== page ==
COURSE GOALS: After finishing this course students will be able to demonstrate knowledge and understanding of fundamental laws and principles of combinatorics, statistics and experimental data analysis and to implement them in their future education and work as teachers. Special attention is given to the basic distributions (Binomial, Gauss, lognormal) and to the implementation of the least square methods to various problems, since they are essential for their future education. Also, the students are expected to demonstrate knowledge and understanding of basic computer software from the field of statistics (Excel, Statistica, QPlot). After finishing the course they are expected to perform total statistical analysis of the experimental data, but also to perform statistical analysis of their pupils results. They should be able to perform this analysis not only qualitatively, but also quantitatively with the aid of different software.
LEARNING OUTCOMES AT THE LEVEL OF THE PROGRAMME:
1. KNOWLEDGE AND UNDERSTANDING
1.1. demonstrate a thorough knowledge and understanding of the fundamental laws of classical and modern physics;
1.2. demonstrate a thorough knowledge and understanding of the most important physics theories (logical and mathematical structure, experimental support, described physical phenomena);
1.3. demonstrate knowledge and understanding of basic experimental methods, instruments and methods of experimental data processing in physics;
1.8. demonstrate knowledge and understanding of new insights into contemporary physics and informatics teaching methods and strategies;
1.9. describe the framework of natural sciences;
2. APPLYING KNOWLEDGE AND UNDERSTANDING
2.1. identify and describe important aspects of a particular physical phenomenon or problem;
2.2. recognize and follow the logic of arguments, evaluate the adequacy of arguments and construct well supported arguments;
2.9. create a learning environment that encourages active engagement in learning and promotes continuing development of pupils' skills and knowledge;
3. MAKING JUDGMENTS
3.1. develop a critical scientific attitude towards research in general, and in particular by learning to critically evaluate arguments, assumptions, abstract concepts and data;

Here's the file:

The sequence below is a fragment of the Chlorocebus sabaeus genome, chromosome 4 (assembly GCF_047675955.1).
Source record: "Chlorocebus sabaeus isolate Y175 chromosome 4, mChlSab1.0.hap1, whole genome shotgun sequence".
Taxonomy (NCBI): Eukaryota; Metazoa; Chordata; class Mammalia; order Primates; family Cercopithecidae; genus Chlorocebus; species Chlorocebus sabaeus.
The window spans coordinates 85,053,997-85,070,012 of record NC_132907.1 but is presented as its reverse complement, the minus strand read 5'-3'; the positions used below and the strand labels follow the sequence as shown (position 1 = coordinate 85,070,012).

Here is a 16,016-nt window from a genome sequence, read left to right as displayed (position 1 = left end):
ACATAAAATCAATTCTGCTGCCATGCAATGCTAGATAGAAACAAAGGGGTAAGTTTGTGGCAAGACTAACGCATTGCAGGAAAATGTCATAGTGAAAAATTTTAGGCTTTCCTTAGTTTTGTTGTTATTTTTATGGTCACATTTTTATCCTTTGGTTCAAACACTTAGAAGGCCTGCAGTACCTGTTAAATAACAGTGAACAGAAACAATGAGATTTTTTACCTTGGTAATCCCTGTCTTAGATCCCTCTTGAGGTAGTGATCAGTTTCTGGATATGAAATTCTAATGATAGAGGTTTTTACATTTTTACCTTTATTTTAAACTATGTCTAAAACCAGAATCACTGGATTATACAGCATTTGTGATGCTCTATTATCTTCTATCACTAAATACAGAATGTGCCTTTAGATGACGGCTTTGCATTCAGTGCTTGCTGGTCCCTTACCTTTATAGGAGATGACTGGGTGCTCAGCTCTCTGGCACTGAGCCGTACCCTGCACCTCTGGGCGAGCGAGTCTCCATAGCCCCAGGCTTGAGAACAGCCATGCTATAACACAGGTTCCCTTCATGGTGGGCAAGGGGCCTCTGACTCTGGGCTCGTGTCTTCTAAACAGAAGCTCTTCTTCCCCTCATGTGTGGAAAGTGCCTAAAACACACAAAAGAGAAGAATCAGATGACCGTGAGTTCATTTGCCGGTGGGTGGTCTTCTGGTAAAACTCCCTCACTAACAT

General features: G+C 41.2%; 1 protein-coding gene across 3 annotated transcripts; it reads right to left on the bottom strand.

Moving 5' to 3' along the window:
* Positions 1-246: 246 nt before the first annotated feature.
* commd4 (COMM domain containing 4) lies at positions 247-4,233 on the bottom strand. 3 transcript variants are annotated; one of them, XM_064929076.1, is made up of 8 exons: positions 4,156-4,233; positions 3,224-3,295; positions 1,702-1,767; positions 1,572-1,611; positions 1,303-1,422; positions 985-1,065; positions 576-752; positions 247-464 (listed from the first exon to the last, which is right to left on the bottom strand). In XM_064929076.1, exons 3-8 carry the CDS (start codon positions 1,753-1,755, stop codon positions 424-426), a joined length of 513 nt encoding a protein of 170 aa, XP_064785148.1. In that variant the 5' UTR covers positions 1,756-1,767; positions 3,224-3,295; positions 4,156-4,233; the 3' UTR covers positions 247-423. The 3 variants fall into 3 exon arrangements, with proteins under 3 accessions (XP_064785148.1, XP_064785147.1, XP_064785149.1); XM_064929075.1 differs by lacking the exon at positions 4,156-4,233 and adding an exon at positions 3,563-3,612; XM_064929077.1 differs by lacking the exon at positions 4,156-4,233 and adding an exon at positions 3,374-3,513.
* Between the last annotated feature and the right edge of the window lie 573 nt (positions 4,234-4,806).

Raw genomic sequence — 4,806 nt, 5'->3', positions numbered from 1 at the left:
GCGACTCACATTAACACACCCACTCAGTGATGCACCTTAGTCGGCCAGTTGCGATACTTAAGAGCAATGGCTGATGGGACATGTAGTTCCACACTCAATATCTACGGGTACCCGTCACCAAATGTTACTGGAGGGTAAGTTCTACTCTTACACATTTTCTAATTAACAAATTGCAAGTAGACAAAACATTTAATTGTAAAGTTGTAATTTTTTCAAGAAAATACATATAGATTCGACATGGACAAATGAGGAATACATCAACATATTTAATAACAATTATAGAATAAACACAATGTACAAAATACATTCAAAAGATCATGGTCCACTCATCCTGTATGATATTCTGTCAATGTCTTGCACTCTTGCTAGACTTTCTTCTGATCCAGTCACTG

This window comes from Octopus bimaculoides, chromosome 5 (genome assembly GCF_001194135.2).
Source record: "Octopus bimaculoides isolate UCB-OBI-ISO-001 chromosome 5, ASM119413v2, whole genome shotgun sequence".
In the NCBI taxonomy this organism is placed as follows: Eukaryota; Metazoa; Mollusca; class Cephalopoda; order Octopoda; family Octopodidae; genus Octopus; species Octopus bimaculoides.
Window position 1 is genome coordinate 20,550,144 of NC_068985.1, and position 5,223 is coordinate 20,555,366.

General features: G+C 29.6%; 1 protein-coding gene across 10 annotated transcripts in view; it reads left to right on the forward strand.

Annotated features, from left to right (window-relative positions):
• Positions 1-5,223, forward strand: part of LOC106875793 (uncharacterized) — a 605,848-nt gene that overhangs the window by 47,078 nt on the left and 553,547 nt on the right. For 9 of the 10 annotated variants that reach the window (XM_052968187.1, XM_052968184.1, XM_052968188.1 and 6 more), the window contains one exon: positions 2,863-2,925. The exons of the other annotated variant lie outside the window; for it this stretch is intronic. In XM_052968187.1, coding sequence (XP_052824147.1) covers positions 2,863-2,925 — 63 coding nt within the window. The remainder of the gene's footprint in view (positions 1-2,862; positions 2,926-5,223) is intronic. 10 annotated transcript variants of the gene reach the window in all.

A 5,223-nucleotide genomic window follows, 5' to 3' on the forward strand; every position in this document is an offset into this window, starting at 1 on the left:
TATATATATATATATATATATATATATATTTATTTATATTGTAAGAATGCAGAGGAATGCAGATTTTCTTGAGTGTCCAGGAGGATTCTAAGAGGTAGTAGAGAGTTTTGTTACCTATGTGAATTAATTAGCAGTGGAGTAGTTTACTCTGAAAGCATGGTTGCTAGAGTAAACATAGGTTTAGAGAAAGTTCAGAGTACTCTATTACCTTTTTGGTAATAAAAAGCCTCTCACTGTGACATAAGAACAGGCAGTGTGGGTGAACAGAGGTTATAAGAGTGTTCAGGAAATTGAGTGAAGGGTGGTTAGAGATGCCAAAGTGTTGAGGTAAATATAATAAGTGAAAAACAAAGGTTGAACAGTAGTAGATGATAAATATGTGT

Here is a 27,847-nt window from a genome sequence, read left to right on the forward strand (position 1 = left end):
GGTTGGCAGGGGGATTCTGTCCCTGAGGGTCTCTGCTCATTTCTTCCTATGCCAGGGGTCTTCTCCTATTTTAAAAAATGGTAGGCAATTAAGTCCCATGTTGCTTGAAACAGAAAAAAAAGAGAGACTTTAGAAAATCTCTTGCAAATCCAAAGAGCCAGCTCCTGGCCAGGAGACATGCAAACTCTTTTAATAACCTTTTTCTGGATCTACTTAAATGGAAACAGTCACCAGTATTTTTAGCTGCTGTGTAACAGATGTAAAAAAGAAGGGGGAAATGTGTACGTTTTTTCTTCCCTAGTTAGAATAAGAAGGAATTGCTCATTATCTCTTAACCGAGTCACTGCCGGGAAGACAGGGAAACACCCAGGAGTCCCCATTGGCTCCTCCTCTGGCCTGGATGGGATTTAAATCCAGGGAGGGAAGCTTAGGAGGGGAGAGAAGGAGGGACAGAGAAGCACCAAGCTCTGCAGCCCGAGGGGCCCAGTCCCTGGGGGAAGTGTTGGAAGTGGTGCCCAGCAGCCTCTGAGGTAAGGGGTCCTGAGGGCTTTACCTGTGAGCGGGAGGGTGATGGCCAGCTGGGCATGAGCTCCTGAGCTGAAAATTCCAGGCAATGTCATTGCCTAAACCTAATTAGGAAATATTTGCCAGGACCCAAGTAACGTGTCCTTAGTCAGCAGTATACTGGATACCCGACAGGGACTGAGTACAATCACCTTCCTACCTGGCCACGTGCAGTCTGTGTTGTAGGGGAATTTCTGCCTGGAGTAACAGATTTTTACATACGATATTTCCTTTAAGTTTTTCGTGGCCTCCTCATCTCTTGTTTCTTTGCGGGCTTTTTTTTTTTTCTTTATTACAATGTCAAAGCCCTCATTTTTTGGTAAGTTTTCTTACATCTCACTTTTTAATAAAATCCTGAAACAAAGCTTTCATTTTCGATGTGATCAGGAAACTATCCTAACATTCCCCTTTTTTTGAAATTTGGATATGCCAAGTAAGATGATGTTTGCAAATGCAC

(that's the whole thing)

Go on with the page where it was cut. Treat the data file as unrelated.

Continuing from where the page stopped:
4. COMMUNICATION SKILLS
4.2. present complex ideas clearly and concisely;
4.4. use the written and oral English language communication skills that are essential for pursuing a career in physics, informatics and education;
5. LEARNING SKILLS
5.1. search for and use professional literature as well as any other sources of relevant information;
5.2. remain informed of new developments and methods in physics, informatics and education;
5.3. develop a personal sense of responsibility for their professional advancement and development;
5.4. demonstrate professional integrity and ethical behaviour in work with pupils and colleagues;
LEARNING OUTCOMES SPECIFIC FOR THE COURSE:
1. Students are expected to be able to qualitatively solve problems from the area of combinatorics (combinations, permutations, variations).
2. They should be able to quantitatively solve problems from the area of basic distributions of experimental data (normal, lognormal, binomial and Poisson's distributions).
3. They should be able to qualitatively describe different types of errors that may come up during the experimental measurements.
4. They should be able to qualitatively determine basic parameters in the least square methods applied to the experimental data, and qualitatively know how and when to apply the method.
COURSE DESCRIPTION:
Course topics by the week:
1. Basic elements of statistics (population, sample, descriptive and inductive statistics, graphical and table methods, histograms).
2. Basic elements of combinatorics (permutations, combinations, variations).
3. Probability theory  basic concepts and definitions, set theory, mutually excluding or nonexcluding events, geometrical probability).
4. Conditional probability and statistics, Bayes theorem.
5. Random variable, discrete and continuous, cumulative distribution function.
6. Characterization of random variable, scattering criterion, moments.
7. Binomial distribution.
8. Poisson distribution, concept of an integral, probability density function.
9. Normal (Gauss) distribution.
10. Multidimensional random variable and the theory of error.
11. Theory of error and linear regression.
12. Least squares method.
13. Choice of statistical computer software applicable to problems in science and technology.
14. Repetition and systematization.
REQUIREMENTS FOR STUDENTS:
Students are required to attend at least 75% of lectures and auditory exercises. Furthermore, they are required to attend two colloquiums (if the total score is above 50% they are not obliged to attend the practical part of the exam).
GRADING AND ASSESSING THE WORK OF STUDENTS:
If the students pass the colloquiums, they are not obliged to attend the written part of the exam and they have oral exam directly. Oral exam consists of several questions from the theory covered in the course. If the students do not pass the colloquiums, they have to attend the written part of the exam which consist of several numerical problems, and after passing that they have to attend the oral part of the exam. Active participation in the discussions during the lectures/auditory exercises is also highly valued and constitutes a part of the final grade.

 Pavlić, Statistička teorija i primjena, Tehnička knjiga, Zagreb 1970.
Vranić, Vjerojatnost i statistika, Tehnička knjiga, III izdanje, Zagreb, 1970.
(selekcija prikladnih poglavlja, s napomenom "za internu upotrebu", već se nalazi u knjižnici Fizičkog Odsjeka)